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How Does a Herb Differ from a Drug?

By Dr. Peter W. Kujtan, B.Sc., M.D., Ph.D.

This article originally appeared on page 31 in the October 18-19, 2003 issue of
The Mississauga News under the feature: Health & Wellness, Doctor's Corner.

I am never quite certain as to whether such questions refer to the freshly grown herbs or processed capsules and pills? Any substance that is ingested or applied to the body to produce a desired change is a drug, in my view. Many drugs that I prescribe today originate from plants. Active ingredients once identified are then purified, and run through clinical trials to determine the appropriate dose, unwanted actions and so forth. A herb is a plant or part of a plant that is used for its medicinal values. Herbs are also used for aromatic or industrial purposes such as dyes. A herb can contain one active substance or numerous substances. The attraction to herbs is that they can be obtained without prescription or advice from your doctor. There is a wrongful assertion that this implies safety. Most processed herbal preparations are marketed as food supplements. This does not imply safety, but is one way to circumvent rigid testing and controlled trials. One chooses to use a herb in the hopes of exerting a change in a body system. This makes a herb and drug synonymous by definition. Most major breakthroughs in the last twenty years began with examining natural ecosystems often in tropical rain forests where immense diversity exists.

My mother was in essence a herbalist. Only, in her day, the premise was to use things fresh out of the garden, or dried on the stem. At the first sign of a cold, we would be treated with "Ukrainian Penicillin" freshly made borscht, containing beets, tomatoes, garlic, sage, dill and I wish I wrote down what else, but never did. We had a small, but very diverse garden. Mom was adamant about using these things fresh, knew how to avoid side effects, and never used them indiscriminately. She would freely share her secrets with anyone willing to listen. I remember dropping in once, only to find that she had managed to maneuver two door-to-door missionaries into the poppy garden, where the debate between herbs and religion lasted hours, while they tended to the chores. To this day, I still don't know who converted whom.

It is a disservice to generalize about herbs. They must be evaluated on a herb-by-herb basis. Naturopaths are persons trained to use herbs. A Naturopath trained and certified in Canada will be the first to tell me that the actions of herbs and drugs are similar, and must be employed with caution and wisdom. But there exists no regulatory body for Naturopaths, and for every properly trained and certified one, there are about 10 others claiming to have the same wisdom. Buyer beware is the rule. There are immense profits at stake. A vendor of food supplements only needs to withdraw a product if complaints about injury and death start to mount. A new product can quickly be marketed without need for clinical trials. In comparison, a prescription medicine implies potency, care and liability. One of my pet peeves is the large-scale use of impressive sounding terms in the marketing of these products. Terms such as detoxifier, liver scrubber, all-natural, kidney cleaner, blood purifier and revitalizer. These phrases are without meaning and can force one to make wrongful conclusions when trying to understand the mechanism of action.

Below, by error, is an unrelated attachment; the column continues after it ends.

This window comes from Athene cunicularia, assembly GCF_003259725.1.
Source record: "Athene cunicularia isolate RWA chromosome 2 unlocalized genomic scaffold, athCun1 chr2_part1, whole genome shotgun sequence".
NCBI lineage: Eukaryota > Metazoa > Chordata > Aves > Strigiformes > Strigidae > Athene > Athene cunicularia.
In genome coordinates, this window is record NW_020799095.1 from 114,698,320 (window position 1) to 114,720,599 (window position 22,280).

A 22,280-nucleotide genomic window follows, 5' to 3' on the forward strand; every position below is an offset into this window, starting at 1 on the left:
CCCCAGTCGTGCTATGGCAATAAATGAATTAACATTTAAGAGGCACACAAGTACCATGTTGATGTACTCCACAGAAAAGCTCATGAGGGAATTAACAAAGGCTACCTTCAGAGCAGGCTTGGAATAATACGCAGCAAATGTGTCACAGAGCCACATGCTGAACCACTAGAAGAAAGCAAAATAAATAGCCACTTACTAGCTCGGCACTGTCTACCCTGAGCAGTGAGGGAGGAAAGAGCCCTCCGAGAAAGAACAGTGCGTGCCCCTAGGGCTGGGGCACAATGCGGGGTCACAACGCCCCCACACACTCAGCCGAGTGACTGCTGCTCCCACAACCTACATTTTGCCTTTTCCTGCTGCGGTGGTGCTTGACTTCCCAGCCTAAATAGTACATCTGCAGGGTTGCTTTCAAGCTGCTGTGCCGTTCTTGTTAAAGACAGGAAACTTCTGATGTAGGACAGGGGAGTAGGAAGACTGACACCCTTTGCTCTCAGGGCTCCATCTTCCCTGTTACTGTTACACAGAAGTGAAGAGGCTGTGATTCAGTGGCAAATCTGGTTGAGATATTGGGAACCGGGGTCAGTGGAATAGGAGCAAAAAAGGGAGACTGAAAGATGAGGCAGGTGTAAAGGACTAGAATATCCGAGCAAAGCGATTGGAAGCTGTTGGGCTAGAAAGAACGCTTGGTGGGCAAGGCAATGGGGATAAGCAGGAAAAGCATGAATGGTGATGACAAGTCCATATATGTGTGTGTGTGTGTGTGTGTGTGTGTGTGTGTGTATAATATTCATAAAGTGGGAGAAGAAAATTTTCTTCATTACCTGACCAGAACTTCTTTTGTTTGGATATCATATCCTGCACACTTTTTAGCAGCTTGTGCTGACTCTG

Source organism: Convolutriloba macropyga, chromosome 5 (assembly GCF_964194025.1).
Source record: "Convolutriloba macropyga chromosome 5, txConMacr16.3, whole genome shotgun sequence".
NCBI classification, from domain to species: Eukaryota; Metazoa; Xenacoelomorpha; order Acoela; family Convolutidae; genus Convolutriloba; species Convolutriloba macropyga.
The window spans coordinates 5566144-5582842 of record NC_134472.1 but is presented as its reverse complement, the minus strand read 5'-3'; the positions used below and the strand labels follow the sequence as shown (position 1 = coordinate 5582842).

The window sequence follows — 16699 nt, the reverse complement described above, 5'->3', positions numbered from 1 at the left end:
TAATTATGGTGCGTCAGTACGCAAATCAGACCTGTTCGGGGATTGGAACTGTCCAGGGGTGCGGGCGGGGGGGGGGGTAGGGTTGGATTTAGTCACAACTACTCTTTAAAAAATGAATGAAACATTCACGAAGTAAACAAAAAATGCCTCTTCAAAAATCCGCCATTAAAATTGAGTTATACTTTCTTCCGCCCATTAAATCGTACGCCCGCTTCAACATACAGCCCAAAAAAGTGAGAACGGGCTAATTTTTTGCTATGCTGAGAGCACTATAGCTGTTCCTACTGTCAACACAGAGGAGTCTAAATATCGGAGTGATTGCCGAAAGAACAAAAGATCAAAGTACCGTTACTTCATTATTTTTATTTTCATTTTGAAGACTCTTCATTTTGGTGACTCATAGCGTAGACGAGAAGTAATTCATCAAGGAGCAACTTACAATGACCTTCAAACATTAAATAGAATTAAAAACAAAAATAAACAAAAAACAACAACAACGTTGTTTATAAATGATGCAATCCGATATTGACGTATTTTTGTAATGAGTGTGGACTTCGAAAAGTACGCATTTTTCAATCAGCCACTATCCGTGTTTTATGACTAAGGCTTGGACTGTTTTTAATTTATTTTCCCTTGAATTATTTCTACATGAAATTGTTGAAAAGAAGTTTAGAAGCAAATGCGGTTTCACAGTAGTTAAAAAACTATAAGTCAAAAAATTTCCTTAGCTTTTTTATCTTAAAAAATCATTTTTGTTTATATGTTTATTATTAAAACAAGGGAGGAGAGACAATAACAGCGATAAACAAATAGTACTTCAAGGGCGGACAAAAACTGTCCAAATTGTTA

A few simple tips. Do not equate herbs with safety because the list of harmful ones continues to grow. Ask yourself what you are seeking to change by ingesting a foreign substance. Seek advice from qualified independent sources whose profit does not depend on sales. Politely ask for their qualifications and what training they have, and especially find out what their liability is, should the substance have a particularly negative effect. Above all, admit to your doctor that you used a product, so that interactions with other medicines and long-term problems can be recorded and tracked. Or take my mother's advice, and consume your herbs in the dining room and your pills in the bathroom!

Related resources:

Herbal Medicine from MedlinePlus.
Herbal Medicine Databases.
Drugs, Supplements, and Herbal Information - Drug Information: Browse by first letter of generic or brand name drug, from MedlinePlus.
Michael Moore - Southwest School of Botanical Medicine. Includes Medicinal Plant Images, Medicinal Plant Photographs by Genus, Video Clips of Medicinal Plants, Color Illustrations, Pen and Ink Drawings, Herb Manuals, Classic Texts - e.g. Herbal Pharmacology in the People's Republic of China, and more.
ABC of complementary medicine - Herbal medicine Clinical review by Andrew Vickers and Catherine Zollman, from British Medical Journal (BMJ).
RxList Alternatives. The Internet Drug Index. Note: "...there may be unreported adverse effects, toxicities, and/or drug interactions that have not been widely recognized. Please consult with your physician before using any alternative products."
Traditional Chinese medicine from Wikipedia, the free encyclopedia.
Herbalism from Wikipedia, the free encyclopedia.

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